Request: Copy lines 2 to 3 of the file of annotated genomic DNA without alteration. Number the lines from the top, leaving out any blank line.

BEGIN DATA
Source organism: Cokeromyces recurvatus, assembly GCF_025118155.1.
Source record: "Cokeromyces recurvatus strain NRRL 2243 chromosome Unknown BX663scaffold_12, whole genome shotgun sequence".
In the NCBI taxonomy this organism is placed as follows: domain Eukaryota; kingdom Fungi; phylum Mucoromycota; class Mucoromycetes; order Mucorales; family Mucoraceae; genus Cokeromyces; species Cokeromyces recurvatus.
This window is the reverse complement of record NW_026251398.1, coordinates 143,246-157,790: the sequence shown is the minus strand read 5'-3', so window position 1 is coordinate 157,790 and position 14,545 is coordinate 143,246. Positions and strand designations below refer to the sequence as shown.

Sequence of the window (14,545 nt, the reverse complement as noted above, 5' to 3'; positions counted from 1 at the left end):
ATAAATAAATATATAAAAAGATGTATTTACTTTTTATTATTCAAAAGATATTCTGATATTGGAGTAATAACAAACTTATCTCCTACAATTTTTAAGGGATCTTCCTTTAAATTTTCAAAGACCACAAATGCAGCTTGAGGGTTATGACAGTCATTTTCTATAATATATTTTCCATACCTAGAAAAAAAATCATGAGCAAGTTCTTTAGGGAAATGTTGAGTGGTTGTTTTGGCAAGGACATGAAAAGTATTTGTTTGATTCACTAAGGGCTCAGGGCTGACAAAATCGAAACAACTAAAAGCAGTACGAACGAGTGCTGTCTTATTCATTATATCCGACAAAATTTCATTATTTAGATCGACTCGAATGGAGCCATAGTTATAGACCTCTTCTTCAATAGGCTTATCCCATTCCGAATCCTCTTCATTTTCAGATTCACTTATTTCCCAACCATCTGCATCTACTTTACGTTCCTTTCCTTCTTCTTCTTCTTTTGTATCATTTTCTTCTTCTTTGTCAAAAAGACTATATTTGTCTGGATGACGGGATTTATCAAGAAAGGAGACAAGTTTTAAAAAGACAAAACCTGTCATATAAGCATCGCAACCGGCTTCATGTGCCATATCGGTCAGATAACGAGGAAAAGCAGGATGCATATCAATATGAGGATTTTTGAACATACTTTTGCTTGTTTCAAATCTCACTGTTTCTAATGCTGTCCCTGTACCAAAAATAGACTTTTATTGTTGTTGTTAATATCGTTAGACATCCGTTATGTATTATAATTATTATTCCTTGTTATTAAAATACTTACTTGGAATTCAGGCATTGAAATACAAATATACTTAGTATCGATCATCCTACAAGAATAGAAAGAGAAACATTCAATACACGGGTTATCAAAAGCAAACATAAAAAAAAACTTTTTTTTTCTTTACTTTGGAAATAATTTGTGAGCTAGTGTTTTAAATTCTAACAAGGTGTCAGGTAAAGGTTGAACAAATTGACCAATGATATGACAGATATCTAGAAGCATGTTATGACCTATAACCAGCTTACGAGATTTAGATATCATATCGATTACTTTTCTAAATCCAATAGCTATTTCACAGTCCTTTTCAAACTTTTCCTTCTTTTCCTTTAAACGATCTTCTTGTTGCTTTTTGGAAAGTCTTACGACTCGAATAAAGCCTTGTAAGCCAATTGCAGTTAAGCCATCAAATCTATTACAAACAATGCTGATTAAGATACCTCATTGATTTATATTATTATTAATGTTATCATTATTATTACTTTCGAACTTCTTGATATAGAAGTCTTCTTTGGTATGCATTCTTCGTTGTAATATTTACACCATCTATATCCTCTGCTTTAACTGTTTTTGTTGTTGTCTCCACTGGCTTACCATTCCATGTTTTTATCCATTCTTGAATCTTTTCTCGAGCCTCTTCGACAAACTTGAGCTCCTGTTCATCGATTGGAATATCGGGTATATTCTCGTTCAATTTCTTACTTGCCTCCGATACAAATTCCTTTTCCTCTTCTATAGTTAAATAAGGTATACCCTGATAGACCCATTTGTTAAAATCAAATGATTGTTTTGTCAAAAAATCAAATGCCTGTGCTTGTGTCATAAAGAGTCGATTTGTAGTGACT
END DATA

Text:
Source record: "Cokeromyces recurvatus strain NRRL 2243 chromosome Unknown BX663scaffold_12, whole genome shotgun sequence".
In the NCBI taxonomy this organism is placed as follows: domain Eukaryota; kingdom Fungi; phylum Mucoromycota; class Mucoromycetes; order Mucorales; family Mucoraceae; genus Cokeromyces; species Cokeromyces recurvatus.